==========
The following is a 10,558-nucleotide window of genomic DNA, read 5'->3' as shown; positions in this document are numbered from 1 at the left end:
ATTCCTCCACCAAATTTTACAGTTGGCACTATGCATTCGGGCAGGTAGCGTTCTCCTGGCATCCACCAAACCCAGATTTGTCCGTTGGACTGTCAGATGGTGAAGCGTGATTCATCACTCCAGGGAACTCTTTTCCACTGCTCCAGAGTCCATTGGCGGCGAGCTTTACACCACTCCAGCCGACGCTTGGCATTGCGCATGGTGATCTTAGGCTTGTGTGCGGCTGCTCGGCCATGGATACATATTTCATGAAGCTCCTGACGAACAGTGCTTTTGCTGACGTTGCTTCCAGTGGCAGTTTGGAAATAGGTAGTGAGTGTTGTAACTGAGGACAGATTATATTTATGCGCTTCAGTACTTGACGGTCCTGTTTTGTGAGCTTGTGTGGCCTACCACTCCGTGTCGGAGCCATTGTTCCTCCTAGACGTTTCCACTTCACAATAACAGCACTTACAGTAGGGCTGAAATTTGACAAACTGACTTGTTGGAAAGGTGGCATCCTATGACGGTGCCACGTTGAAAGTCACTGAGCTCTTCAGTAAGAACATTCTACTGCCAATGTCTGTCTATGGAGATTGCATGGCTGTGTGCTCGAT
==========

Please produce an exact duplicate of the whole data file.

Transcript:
The following is a 10,558-nucleotide window of genomic DNA, read 5'->3' as shown; positions in this document are numbered from 1 at the left end:
ATTCCTCCACCAAATTTTACAGTTGGCACTATGCATTCGGGCAGGTAGCGTTCTCCTGGCATCCACCAAACCCAGATTTGTCCGTTGGACTGTCAGATGGTGAAGCGTGATTCATCACTCCAGGGAACTCTTTTCCACTGCTCCAGAGTCCATTGGCGGCGAGCTTTACACCACTCCAGCCGACGCTTGGCATTGCGCATGGTGATCTTAGGCTTGTGTGCGGCTGCTCGGCCATGGATACATATTTCATGAAGCTCCTGACGAACAGTGCTTTTGCTGACGTTGCTTCCAGTGGCAGTTTGGAAATAGGTAGTGAGTGTTGTAACTGAGGACAGATTATATTTATGCGCTTCAGTACTTGACGGTCCTGTTTTGTGAGCTTGTGTGGCCTACCACTCCGTGTCGGAGCCATTGTTCCTCCTAGACGTTTCCACTTCACAATAACAGCACTTACAGTAGGGCTGAAATTTGACAAACTGACTTGTTGGAAAGGTGGCATCCTATGACGGTGCCACGTTGAAAGTCACTGAGCTCTTCAGTAAGAACATTCTACTGCCAATGTCTGTCTATGGAGATTGCATGGCTGTGTGCTCGAT